Despite the many challenges before it, what AAP has achieved in Delhi during its two years in power is commendable. When compared to the purely negative campaigns of other parties, the decision is clear.
There was a time when having knowledge meant having access to information. Today, it means knowing what to ignore. Come elections, this fact resonates at a deafening pitch. High-frequency radio ads and hoardings by political parties for the Delhi municipal elections try their best to convince the people of the fallibility of their opponents rather than presenting a bold – no, any – vision for the city. Claims and counter-claims are the flavour of the season, while hard facts are difficult to come by. A closer look at the track record of the primary contenders, however, has helped me reach a decision.
Let’s start with the BJP. Having governed the municipal corporations for the last ten years puts it in a particularly good position to fight elections based on its accomplishments for the city. A reality check on the state of Delhi’s sanitation and primary education (primary functions of the MCD) probably explains why its campaign skips any mention of the party’s achievements and instead focuses on the prime minister’s name.
Let’s take the case of sanitation. Delhi, outside the preserves of the NDMC area, never enjoyed the reputation of being a very clean city. The 2012 municipal elections were fought with the promise of transforming the sanitation situation in the city, with the BJP promising citywide door-to-door garbage collection and waste segregation, and public toilets at all busy spots catering especially to women. Five years on and three years after the launch of the prime minister’s much-hyped Swachh Bharat Mission, the sanitation situation in the city has only worsened: sanitation workers have gone on strike no less than five times, leading to mounds of garbage strewn all across Delhi, incidence of dengue and chikungunya reached an all-time high last year, while the local bodies struggle to spend even 1% of the funds allocated to them under Swachh Bharat. A survey conducted by the Ministry of Urban Development last year (Swachh Sarvekshan 2016) provides damning evidence on what the real sanitation situation in Delhi looks like: only 9% of Delhi’s residents rate their city as clean, 14% claim that they are always able to find a dustbin and only a quarter of the city is covered with door-to-door waste segregation.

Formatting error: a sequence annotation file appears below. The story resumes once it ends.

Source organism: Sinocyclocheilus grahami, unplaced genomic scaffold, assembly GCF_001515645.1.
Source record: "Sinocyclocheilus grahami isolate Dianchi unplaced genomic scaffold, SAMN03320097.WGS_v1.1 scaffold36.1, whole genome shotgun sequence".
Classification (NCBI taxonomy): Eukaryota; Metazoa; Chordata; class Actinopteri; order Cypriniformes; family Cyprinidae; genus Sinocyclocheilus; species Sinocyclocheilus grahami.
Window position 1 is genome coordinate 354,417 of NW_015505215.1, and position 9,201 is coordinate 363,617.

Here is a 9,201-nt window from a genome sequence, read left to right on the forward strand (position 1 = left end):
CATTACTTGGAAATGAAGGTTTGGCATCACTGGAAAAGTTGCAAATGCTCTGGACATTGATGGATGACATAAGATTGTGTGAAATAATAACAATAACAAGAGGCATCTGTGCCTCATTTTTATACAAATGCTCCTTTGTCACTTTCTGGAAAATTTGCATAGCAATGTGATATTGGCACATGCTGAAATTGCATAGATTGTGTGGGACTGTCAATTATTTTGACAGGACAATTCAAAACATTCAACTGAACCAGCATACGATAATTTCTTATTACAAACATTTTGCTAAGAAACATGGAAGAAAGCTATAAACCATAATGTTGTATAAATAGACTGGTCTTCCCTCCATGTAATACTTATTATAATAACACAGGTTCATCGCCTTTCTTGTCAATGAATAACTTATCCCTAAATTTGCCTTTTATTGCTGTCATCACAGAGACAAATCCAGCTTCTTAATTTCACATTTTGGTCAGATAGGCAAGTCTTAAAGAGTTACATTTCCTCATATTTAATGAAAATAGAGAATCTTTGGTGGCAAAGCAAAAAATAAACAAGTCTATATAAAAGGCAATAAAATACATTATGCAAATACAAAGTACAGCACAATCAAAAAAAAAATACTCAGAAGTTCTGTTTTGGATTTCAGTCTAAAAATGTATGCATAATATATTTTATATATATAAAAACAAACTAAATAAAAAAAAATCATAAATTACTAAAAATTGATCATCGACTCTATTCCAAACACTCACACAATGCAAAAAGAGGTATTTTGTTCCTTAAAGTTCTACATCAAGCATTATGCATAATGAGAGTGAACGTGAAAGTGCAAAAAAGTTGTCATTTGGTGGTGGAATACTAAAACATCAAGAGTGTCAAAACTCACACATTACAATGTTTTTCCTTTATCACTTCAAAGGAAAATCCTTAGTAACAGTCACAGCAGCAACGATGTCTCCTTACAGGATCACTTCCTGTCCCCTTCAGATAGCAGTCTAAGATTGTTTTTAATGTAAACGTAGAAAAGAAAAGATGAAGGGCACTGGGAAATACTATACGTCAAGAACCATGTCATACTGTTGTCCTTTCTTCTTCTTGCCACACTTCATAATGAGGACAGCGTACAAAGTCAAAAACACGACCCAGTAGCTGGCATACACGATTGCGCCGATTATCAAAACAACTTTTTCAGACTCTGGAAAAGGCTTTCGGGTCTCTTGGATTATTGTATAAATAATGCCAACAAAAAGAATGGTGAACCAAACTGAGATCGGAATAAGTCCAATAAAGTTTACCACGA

What’s most disturbing about sanitation in MCDs is the near-complete state of disrepair of public toilets. I have seen the public toilet just around the corner near my house remain stinking and dirty for the past three years. But this isn’t an isolated incident. A recent independent survey of 229 public toilets managed by local bodies in Delhi revealed shocking facts: 70% toilets weren’t clean and 50% had no water supply. The survey pointed to several reasons why the toilets are a serious safety hazard for women: 35% toilets had no separate section for women, 28% toilets did not have doors and over half did not have any lights.
Let’s consider the BJP’s performance in education. The three corporations under MCD run a total of over 1,800 primary schools – that crucial stage of building foundational skills in students before they join schools run by the Delhi government from class 6 onwards. A survey conducted by the Delhi government last year on basic reading skills among class 6 students showed that over half of them couldn’t read at all and only 26% were able to read their class textbooks. This not only points to a state of dysfunction in MCD schools but also of criminal neglect that compromises on the future of an entire generation of children.